April 10, 2013
In Molchatsky, et al. v. United States (2nd Circuit, 11-2510 April 10, 2013), Plaintiffs were investors victimized by Bernard Madoff and Bernard L. Madoff Investment Securities LLC. Plaintiffs sought to hold the United States liable for the United States Securities and Exchange Commission (the "SEC"). employees' failure to detect Bernard Madoff's Ponzi scheme over a 16-year period and for the financial losses sustained.
Pointedly, Plaintiffs asserted that the SEC had missed many opportunities to timely uncover the Madoff Ponzi fraud because of the SEC's:
- repeated failure to alert other branch offices of ongoing investigations;
- properly review complaints and staff subsequent inquiries; and
- follow up on disputed facts elicited in interviews.
Trying To End Run Around Immunity
The Federal Tort Claims Act ("FTCA") is an exception to the immunity rule that generally protects the United States from lawsuit. In relevant part, the FTCA provides that federal courts shall have exclusive jurisdiction of certain civil actions on claims against the United States caused by the negligent or wrongful act or omission of any Government employee while acting within the scope of his/her position in circumstances similar to those where a private individual would be legally liable
Plaintiffs had argued that their claims fell within the FTCA because the SEC had negligently failed to adequately investigate Bernard Madoff despite numerous warnings. Accordingly, it was argued that the SEC's negligent conduct constituted violations of its own internal policies and of federal statutes and regulations.
On April 19, 2011, the Southern District of New York ("SDNY") granted Defendant United States' Motion to Dismiss, finding, in part that the Discretionary Function Exception ("DFE") barred Plaintiffs' claims:
[a]ny claim based upon an act or omission of an employee of the Government, exercising due care, in the execution of a statute or regulation, whether or not such statute or regulation be valid, or based upon the exercise or performance or the failure to exercise or perform a discretionary function or duty on the part of a federal agency or an employee of the Government, whether or not the discretion involved be abused.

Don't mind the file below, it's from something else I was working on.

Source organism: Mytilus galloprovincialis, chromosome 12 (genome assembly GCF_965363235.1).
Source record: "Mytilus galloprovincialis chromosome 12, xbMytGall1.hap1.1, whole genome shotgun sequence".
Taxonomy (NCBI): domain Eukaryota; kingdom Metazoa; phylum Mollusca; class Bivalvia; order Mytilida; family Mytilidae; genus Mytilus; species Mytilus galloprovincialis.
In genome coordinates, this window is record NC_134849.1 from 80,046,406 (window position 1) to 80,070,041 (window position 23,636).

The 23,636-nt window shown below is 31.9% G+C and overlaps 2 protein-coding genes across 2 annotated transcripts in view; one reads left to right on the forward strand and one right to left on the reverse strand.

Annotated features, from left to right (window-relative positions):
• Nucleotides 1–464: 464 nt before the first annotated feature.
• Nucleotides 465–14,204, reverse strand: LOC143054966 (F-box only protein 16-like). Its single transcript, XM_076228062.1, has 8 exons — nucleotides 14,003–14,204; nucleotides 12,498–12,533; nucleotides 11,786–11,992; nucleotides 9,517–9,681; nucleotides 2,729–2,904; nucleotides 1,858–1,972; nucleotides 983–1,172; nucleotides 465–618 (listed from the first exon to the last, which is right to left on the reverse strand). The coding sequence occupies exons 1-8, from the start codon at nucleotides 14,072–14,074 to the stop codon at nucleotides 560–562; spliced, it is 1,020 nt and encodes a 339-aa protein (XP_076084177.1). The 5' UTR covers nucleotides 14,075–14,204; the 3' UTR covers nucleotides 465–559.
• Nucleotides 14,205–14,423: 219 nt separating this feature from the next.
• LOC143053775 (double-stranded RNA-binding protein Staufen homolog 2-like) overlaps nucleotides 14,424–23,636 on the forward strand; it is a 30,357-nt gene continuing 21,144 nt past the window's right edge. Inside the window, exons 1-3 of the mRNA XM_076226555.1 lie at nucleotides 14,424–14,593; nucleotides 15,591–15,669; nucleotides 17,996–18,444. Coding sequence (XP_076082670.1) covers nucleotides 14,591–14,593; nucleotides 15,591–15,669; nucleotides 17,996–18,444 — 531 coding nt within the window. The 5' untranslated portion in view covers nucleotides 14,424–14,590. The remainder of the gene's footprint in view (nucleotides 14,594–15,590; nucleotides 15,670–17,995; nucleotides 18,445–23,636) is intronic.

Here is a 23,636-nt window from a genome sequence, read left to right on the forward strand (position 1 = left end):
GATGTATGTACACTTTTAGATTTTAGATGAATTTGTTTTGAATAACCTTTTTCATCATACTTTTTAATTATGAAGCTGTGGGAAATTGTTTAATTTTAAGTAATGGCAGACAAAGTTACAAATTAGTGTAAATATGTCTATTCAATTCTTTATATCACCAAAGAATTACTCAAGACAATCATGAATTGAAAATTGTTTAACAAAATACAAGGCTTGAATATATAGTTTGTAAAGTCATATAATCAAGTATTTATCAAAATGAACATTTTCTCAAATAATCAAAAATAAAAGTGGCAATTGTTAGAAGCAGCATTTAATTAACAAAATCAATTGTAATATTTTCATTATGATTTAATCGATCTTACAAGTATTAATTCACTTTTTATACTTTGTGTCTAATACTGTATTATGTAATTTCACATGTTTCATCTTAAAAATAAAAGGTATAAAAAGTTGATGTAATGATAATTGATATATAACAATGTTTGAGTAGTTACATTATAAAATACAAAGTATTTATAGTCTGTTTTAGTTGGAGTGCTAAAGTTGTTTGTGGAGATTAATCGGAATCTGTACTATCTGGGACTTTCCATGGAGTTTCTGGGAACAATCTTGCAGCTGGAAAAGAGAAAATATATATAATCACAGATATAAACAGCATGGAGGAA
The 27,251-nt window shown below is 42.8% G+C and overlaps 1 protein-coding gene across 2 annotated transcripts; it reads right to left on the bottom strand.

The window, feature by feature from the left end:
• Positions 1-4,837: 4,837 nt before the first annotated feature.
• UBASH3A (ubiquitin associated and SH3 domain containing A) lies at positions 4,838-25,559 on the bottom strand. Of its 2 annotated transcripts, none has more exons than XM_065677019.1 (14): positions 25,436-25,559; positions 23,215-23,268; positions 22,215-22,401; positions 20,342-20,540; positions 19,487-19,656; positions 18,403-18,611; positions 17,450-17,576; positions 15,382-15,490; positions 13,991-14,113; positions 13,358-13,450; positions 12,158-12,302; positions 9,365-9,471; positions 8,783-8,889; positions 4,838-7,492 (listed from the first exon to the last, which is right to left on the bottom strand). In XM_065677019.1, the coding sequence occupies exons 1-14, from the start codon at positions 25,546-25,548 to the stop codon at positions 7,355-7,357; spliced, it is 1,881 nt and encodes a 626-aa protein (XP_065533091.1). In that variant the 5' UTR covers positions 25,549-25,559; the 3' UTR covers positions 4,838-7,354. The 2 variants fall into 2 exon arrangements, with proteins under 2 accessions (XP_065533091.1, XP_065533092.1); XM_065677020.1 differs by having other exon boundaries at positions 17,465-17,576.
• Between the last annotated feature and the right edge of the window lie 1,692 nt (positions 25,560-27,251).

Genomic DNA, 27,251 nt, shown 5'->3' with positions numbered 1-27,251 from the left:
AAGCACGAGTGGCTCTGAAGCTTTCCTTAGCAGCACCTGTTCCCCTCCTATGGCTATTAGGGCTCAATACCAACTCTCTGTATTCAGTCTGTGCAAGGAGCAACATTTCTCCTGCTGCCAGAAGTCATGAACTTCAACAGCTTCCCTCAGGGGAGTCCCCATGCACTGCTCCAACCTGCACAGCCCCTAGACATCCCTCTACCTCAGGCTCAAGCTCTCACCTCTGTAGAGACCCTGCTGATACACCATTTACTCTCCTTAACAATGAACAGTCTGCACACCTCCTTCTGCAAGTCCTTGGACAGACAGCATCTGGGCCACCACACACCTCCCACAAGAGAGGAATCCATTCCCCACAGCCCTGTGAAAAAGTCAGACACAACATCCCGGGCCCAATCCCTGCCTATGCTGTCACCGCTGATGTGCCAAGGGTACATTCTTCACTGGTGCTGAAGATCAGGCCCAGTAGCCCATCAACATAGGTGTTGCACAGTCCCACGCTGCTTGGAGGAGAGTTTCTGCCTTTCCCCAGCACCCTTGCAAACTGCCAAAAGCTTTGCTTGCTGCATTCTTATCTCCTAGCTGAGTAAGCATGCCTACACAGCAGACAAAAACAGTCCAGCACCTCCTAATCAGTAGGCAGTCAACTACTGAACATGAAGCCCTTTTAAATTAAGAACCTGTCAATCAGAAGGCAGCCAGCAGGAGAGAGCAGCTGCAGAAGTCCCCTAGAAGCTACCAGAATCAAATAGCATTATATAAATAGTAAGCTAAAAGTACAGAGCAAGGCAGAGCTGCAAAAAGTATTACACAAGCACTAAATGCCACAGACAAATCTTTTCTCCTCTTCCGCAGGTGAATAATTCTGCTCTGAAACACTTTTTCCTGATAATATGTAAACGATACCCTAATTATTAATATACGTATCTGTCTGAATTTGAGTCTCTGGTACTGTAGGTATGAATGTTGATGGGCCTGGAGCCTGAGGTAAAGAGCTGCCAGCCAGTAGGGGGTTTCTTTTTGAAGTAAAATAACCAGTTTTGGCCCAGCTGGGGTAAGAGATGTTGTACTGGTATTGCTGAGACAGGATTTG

As such, the DFE bars suit if:
- the acts alleged to be negligent are discretionary, in that they involve an "element of judgment or choice" and are not compelled by statute or regulation; and
- the judgment or choice in question must be grounded in "considerations of public policy" or "susceptible to policy analysis."
2nd Circuit Affirms
On April 10, 2013, the Second Circuit concluded that Plaintiffs' harm ultimately stemmed from the SEC's failure to investigate Madoff and uncover his Ponzi scheme, which was deemed as conduct "too intertwined with purely discretionary decisions" made by SEC personnel.
The Circuit Court found that first prong of the DFE was satisfied because the SEC retained complete discretion over when, whether and to what extent to investigate and bring an action against an individual or entity. Morever, the cited misconduct also satisfied the second DFE prong by virtue of the SEC's choices regarding allocation of agency time and resources being sufficiently grounded in economic, social and policy considerations.
Notwithstanding the Circuit Court's decision to affirm the dismissal by SDNY, there was clearly compassion and anger on the bench, as evidenced by this comment:
Despite our sympathy for Plaintiffs' predicament (and our antipathy for the SEC's conduct), Congress's intent to shield regulatory agencies' discretionary use of specific investigative powers via the DFE is fatal to Plaintiffs' claims.